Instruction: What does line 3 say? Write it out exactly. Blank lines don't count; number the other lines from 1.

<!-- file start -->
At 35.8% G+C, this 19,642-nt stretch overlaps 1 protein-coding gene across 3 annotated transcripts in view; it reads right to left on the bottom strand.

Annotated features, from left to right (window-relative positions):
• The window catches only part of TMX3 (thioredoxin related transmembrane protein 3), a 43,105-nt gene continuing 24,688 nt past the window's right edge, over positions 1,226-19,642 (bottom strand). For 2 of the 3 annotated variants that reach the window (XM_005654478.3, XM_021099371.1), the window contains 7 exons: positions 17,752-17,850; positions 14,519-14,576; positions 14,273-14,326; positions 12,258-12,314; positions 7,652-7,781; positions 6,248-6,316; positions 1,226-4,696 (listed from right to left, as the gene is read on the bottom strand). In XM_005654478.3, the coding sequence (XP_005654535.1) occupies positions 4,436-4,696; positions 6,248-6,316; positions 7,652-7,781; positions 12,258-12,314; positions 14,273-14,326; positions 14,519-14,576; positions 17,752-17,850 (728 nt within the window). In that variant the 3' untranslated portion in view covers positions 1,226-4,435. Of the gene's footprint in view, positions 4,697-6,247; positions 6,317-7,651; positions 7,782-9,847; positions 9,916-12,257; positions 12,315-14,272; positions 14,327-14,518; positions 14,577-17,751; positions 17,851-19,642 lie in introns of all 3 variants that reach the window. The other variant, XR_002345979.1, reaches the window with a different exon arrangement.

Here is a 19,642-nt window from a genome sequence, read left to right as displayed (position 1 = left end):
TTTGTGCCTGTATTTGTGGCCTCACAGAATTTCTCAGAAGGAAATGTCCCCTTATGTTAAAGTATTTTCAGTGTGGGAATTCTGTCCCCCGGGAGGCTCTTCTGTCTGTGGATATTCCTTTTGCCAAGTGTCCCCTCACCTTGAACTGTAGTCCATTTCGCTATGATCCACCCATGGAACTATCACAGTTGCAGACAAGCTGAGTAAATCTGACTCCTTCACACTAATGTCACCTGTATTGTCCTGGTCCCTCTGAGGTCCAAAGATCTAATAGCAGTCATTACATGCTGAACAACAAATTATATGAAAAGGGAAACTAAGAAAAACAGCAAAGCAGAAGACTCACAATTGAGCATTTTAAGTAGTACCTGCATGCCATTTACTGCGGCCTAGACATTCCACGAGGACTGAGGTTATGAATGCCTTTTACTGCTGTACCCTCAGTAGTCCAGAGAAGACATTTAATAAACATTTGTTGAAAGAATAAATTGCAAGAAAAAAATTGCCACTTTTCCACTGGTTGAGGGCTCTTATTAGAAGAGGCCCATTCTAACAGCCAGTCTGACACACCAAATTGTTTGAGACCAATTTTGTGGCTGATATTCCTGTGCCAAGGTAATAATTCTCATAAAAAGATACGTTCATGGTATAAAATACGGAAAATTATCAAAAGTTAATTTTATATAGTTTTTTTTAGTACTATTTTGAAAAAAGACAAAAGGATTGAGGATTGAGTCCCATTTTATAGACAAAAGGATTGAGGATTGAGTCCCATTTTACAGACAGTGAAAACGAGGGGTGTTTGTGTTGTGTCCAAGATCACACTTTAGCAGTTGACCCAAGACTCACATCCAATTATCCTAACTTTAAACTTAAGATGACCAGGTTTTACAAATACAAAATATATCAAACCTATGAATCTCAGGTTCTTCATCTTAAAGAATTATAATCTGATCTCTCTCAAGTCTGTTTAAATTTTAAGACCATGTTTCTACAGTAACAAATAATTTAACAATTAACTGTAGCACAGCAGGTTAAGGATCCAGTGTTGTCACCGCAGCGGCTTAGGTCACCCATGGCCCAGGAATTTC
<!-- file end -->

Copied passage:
• The window catches only part of TMX3 (thioredoxin related transmembrane protein 3), a 43,105-nt gene continuing 24,688 nt past the window's right edge, over positions 1,226-19,642 (bottom strand). For 2 of the 3 annotated variants that reach the window (XM_005654478.3, XM_021099371.1), the window contains 7 exons: positions 17,752-17,850; positions 14,519-14,576; positions 14,273-14,326; positions 12,258-12,314; positions 7,652-7,781; positions 6,248-6,316; positions 1,226-4,696 (listed from right to left, as the gene is read on the bottom strand). In XM_005654478.3, the coding sequence (XP_005654535.1) occupies positions 4,436-4,696; positions 6,248-6,316; positions 7,652-7,781; positions 12,258-12,314; positions 14,273-14,326; positions 14,519-14,576; positions 17,752-17,850 (728 nt within the window). In that variant the 3' untranslated portion in view covers positions 1,226-4,435. Of the gene's footprint in view, positions 4,697-6,247; positions 6,317-7,651; positions 7,782-9,847; positions 9,916-12,257; positions 12,315-14,272; positions 14,327-14,518; positions 14,577-17,751; positions 17,851-19,642 lie in introns of all 3 variants that reach the window. The other variant, XR_002345979.1, reaches the window with a different exon arrangement.